The New York City (NYC) Department of Education (DOE) recently shared a wide-ranging plan to improve special education in the nation’s largest school system. DOE School’s Chancellor David Banks has pledged to make a $205 million dollar investment to expand several programs for students with disabilities, including autism, intensive sensory needs, and emotional disabilities. The Chancellor’s plan includes sustaining and scaling innovative programs that have proven successful at serving students with disabilities. One of the valued programs that will be expanded is the “Path” program.
Based on the NYU Metro Center’s ASD Nest Support Project model, the Path program is a NYC DOE Specialized Program that strives to disrupt the historical segregation of Black and Brown students in restrictive special education settings and promote the inclusion of students with emotional disabilities within community schools. Core elements of the program include a small class size, two full-time classroom teachers, in-class and out-of-class support from a social worker and occupational therapist, and collaborative partnership among families and school staff. Path classrooms are grounded in principles of culturally responsive and strengths-based education and evidence-informed practices including positive behavior and self-regulation support, social-emotional learning, and trauma-informed care. Dr. Elise Cappella, Vice Dean for Research and Principal Investigator of the Path Program, said,
The Path Program is motivated toward the goal of equitable education opportunities and outcomes for all children in need of emotional and behavioral support in NYC schools. The program and teams at each school do this by fostering strong, positive relationships and high expectations. We’re thrilled by the progress we’ve seen at this early stage and look forward to capturing the program’s impact as it evolves.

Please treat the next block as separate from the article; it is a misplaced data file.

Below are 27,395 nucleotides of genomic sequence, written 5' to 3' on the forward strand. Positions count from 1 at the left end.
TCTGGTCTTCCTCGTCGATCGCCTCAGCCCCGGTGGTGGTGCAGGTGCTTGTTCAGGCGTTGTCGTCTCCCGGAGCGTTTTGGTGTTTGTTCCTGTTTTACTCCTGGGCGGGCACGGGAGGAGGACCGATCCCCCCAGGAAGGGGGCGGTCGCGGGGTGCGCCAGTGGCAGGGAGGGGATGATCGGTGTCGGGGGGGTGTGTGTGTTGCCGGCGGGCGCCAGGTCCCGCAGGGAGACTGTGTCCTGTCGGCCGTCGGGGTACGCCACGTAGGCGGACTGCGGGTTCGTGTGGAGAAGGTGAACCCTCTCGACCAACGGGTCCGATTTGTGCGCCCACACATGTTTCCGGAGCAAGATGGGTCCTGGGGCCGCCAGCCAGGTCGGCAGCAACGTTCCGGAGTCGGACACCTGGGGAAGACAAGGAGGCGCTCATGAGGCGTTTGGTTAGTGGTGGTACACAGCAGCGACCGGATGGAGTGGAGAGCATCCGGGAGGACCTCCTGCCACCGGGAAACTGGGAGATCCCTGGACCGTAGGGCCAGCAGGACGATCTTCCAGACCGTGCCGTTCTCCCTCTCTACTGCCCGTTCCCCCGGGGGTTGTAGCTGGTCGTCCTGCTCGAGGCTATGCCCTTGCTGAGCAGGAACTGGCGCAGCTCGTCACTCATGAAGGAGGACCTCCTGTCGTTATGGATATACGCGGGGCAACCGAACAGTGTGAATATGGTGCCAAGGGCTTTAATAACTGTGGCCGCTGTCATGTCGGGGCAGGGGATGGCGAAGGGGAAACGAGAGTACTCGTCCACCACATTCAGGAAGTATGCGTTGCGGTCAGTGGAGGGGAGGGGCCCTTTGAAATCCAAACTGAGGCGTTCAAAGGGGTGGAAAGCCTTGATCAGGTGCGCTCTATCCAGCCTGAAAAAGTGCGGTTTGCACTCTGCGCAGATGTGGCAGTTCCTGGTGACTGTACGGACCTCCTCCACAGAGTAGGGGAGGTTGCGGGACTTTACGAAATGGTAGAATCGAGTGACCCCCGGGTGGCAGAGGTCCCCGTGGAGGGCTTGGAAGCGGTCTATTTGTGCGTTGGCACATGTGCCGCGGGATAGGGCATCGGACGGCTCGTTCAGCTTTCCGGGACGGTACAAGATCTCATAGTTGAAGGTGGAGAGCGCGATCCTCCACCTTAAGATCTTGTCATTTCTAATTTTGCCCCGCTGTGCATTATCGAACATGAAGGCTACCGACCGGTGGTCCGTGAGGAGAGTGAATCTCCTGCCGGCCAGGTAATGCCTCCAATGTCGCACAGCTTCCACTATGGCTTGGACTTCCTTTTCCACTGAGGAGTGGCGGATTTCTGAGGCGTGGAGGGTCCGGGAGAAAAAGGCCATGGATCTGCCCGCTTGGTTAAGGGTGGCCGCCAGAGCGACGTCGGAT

The Path Program Support team at New York University advises and assists in the development and implementation of inclusive strategies for students with emotional disabilities through training, professional development, on-site consultation, and program evaluation. Researchers and practitioners from NYU Steinhardt and Institute of Human Development and Social Change (IHDSC), in partnership with NYU’s Metro Center, work with NYCDOE school staff, families, and students to build and strengthen the Path program to reach a greater number of vulnerable youth. This year, the program is expanding from one to seven classrooms in six New York City schools across four boroughs.
The Path Program Support Team is thrilled by the new commitment expressed in the DOE’s plan to augment the educational experience and promote wellness for students with disabilities. Dedicated to contributing to a “path toward success” for students who could benefit from emotional and behavioral support to access the school curriculum, the Path Program Support Team envisions further expansion of the program in DOE schools as a means toward reducing the disproportionality and prevalence of NYC DOE’s emotional disability classification and promoting the academic success and emotional wellbeing of all young people.